Forging Wari Alliances
High atop a mountain in southern Peru, leaders at the remote administrative center of Cerro Baúl once entertained local elites with elaborate feasts that helped sustain the Wari Empire from about A.D. 600 to 1000. Central to these gatherings was the ceremonial drinking of chicha, a typically corn-based fermented beverage. Based on the size of the spaces where the feasts took place, archaeologists think that they held 50 to 100 guests who imbibed chicha from vibrantly painted ceramic cups. These cups ranged in size to reflect the status of the drinkers and were decorated with images of Wari heroes and gods, such as the Front-Facing Deity, and more local stylistic flourishes, including llamas adorning the deities’ faces. “One of the most effective ways to bring local elites into the hierarchy of the empire was through drinking Wari beer the Wari way,” says archaeologist Donna Nash of the University of North Carolina at Greensboro, who codirects excavations at Cerro Baúl with archaeologist Ryan Williams of the Field Museum. “Many of the stories, songs, and ideas that went with that probably would have been expressed using the iconography on the vessels guests were drinking from.”
Because Cerro Baúl was a provincial outpost on the empire’s edge, the Wari relied on local resources and on-site brewing to maintain a steady flow of chicha. Nash and Williams have unearthed a large brewery where high-status Wari women ground, boiled, and fermented corn and other ingredients to produce the beverage. Analysis of residue extracted from drinking cups, serving vessels, and oversize storage jars from the brewery’s fermentation room indicate that the drink was likely a mixture of corn and molle, or Peruvian pepper tree berries, whose seeds the archaeologists found in large quantities in the brewery’s trash pits. Although the Wari at Cerro Baúl didn’t have direct access to fresh water, the region’s temperate climate was a boon for chicha production, even during more arid periods. “Molle berries produce year-round in this environment,” says Williams. “Corn can be double or triple cropped, so you can get two to three times the corn from a single year’s harvest.”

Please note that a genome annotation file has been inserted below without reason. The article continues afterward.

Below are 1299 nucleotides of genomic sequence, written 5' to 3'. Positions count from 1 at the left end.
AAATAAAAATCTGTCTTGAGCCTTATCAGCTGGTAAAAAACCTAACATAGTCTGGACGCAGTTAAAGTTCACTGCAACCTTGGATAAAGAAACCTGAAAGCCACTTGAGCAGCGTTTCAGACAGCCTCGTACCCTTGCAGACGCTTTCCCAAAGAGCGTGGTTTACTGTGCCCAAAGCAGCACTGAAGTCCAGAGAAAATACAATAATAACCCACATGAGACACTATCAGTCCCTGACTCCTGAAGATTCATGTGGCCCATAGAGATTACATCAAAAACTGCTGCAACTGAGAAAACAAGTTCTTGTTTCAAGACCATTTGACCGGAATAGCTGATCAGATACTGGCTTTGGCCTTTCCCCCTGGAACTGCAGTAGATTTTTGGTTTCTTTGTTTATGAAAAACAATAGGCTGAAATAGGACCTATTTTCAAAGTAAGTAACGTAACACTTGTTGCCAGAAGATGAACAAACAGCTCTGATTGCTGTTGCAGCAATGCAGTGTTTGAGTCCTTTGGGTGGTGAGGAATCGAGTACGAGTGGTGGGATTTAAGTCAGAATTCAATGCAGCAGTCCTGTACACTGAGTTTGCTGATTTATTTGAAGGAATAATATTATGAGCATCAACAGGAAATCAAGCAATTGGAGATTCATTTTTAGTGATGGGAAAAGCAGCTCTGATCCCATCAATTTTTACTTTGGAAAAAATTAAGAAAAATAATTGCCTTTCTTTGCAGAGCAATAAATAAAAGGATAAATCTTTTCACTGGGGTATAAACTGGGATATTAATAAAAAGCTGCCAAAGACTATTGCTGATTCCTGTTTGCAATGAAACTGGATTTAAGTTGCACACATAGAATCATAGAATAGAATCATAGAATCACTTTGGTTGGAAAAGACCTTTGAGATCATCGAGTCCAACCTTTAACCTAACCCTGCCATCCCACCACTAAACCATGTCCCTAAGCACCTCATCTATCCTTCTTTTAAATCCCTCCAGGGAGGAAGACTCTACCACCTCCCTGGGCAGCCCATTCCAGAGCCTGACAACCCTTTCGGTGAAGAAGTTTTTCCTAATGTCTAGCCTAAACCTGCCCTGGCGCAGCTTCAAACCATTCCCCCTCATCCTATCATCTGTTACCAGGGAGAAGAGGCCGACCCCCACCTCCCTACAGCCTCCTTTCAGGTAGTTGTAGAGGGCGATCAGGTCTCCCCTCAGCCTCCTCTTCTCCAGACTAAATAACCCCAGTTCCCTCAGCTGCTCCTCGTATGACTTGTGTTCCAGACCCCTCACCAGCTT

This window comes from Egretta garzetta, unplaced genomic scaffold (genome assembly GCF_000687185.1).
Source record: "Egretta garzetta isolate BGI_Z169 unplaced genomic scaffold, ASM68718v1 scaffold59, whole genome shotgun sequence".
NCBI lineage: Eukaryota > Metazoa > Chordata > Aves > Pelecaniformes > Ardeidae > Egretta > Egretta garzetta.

The Wari’s self-sufficiency ensured that feasting events could continue regardless of political disruptions or trade delays elsewhere in the empire. The archaeologists have determined that even the cups the Wari used were made in a ceramic workshop on the mountaintop using high-quality clay from a source they controlled across the valley, rather than imported from the distant imperial capital.